Fleet[edit]

A Republic Airlines Embraer 170 in the pre-2005 livery
A Mesa CRJ-900 in the current livery

Aircraft operated as US Airways Express:[6][7]

US Airways Express Combined Fleet (Total=285)
Aircraft Passengers Total Operated
Bombardier CRJ-900 9 First 70 Coach or 6 First 70 Coach 54 Mesa Airlines, PSA Airlines, SkyWest Airlines
Bombardier CRJ-700 9 First 58 Coach 15 PSA Airlines
Bombardier CRJ-200 50 118 Air Wisconsin, Mesa Airlines, PSA Airlines, SkyWest Airlines
Embraer 175 8 First 72 Coach 38 Republic Airlines
Embraer 170 9 First 60 Coach 20 Republic Airlines
Embraer ERJ-145 50 1 Trans States Airlines
Bombardier Dash 8-300 50 11 Piedmont Airlines
Bombardier Dash 8-100 37 29 Piedmont Airlines

Former airlines[edit]

Airlines which have previously operated as US Airways Express or its predecessors include:

Airline Years of Operation Aircraft Operated Information
Air Midwest 1990–2008 Beechcraft 1900D Subsidiary of Mesa Air Group
Allegheny Airlines Ended 2004 de Havilland Canada Dash 8 Merged into Piedmont Airlines
CCAir 1987–2002 Cessna 402
Beechcraft Model 99
Short 330
Short 360
BAe Jetstream 32
de Havilland Canada Dash 8
Beechcraft 1900
CommutAir 1989–2000 Beechcraft 1900D Now flying under United Express[8]
FloridaGulf Airlines 1991–1997 Beechcraft 1900
Embraer EMB 120 Brasilia
Merged into Air Midwest
Liberty Express Airlines 1994–1997 Beechcraft 1900 Merged into Air Midwest
Midway Airlines 2002–2003 Bombardier CRJ100
MidAtlantic Airways 2000–2006 de Havilland Canada Dash 8-200
Embraer 170
Paradise Island Airlines 1989–1997 de Havilland Canada Dash 7
Ransome Airlines 1973–1982 Volpar Beech 18
Nord 262
Mohawk 298
de Havilland Canada Dash 7
Shuttle America 2001–2002 de Havilland Canada Dash 8-100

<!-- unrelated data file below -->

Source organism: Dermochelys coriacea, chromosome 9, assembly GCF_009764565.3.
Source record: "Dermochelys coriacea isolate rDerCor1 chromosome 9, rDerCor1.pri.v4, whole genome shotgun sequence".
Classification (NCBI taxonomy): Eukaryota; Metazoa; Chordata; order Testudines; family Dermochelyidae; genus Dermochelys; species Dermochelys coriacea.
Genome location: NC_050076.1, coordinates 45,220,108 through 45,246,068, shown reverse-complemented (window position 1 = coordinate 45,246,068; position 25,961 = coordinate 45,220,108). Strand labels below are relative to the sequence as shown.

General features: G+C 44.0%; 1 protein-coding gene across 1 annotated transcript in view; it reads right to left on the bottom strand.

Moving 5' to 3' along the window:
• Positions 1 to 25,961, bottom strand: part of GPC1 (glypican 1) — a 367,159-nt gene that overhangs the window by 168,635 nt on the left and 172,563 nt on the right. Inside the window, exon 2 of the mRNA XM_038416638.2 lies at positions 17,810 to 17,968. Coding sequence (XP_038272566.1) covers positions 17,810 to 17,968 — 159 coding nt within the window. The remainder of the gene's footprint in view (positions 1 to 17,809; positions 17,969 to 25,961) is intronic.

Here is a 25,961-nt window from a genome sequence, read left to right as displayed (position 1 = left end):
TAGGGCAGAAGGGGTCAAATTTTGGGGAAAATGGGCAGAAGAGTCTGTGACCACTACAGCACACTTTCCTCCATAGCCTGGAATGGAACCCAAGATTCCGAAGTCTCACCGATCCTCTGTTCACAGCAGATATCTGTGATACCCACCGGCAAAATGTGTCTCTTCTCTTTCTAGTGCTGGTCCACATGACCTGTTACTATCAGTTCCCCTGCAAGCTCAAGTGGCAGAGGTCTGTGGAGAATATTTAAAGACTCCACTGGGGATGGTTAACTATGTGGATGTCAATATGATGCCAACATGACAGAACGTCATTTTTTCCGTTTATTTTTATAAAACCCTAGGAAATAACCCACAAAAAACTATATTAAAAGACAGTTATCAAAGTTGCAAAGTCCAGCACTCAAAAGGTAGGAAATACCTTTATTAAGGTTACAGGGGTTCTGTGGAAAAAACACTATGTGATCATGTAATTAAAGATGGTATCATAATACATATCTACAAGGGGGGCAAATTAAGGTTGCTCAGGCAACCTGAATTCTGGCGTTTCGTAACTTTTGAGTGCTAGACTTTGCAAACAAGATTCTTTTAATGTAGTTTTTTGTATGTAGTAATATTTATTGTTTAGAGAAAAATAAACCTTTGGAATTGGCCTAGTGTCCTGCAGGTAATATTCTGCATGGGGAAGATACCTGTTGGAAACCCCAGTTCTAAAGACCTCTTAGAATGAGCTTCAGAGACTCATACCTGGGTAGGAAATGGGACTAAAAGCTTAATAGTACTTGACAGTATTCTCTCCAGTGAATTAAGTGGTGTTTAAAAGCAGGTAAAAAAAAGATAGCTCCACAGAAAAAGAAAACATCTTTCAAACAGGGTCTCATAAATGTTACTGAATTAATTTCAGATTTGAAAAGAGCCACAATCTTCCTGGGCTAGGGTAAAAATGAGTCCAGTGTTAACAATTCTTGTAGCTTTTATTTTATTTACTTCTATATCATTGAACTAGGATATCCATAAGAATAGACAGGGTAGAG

Saab 340
Now operates as United Express and Delta Connection
StatesWest Airlines 1990–1993 Beechcraft 1900
Beechcraft 1300
Colgan Air/Mesaba Airlines 2011 Saab 340

Accidents and incidents[edit]

References[edit]

  1. ^ "US Airways to join oneworld on March 31, 2014". The Wall Street Journal. 9 December 2013. 
  2. ^ a b http://www.usairways.com/pv_obj_cache/pv_obj_id_003CA5F905508AB441350AD4D36958D0CD1D0100/filename/express.pdf
  3. ^ "Aviation museum gives a glimpse of the WWII way of life for many". The Record Herald. Retrieved 26 May 2010. 
  4. ^ "History of People Express". Century of Flight. Retrieved 26 May 2010. 
  5. ^ American Eagle to employees: Be patient | Airline Biz Blog. Aviationblog.dallasnews.com (2013-04-09). Retrieved on 2013-08-16.
  6. ^ Fact sheets. US Airways. Retrieved on 2013-12-28.
  7. ^ "American Airlines Announces Large Regional Jet Purchase" (Press release). Fort Worth, TX: American Airlines, Inc. 2013-12-12. Retrieved 2014-05-22. 
  8. ^ "CommutAir". CommutAir. Retrieved 25 May 2010. 
  9. ^ ASN Aircraft accident Beechcraft 1900C-1 N55000 Saranac Lake-Adirondack Airport, NY (SLK)
  10. ^ "NTSB- Air Midwest Flight 5481". NTSB. Retrieved 25 May 2010. 
  11. ^ Sarah Brumfield (January 1, 2011). "Pilot error prompts evacuation of U.S. Capitol building". thestar.com (Toronto). Retrieved 2011-02-10. 
  12. ^ Mary Compton (January 1, 2011). "Jets Scrambled Over Capitol Hill Airspace Scare". ABC News. Retrieved 2011-02-10. 
  13. ^ NBC News (May 18, 2013). "Plane makes belly landing at Newark Airport, no injuries reported". Retrieved May 20, 2013.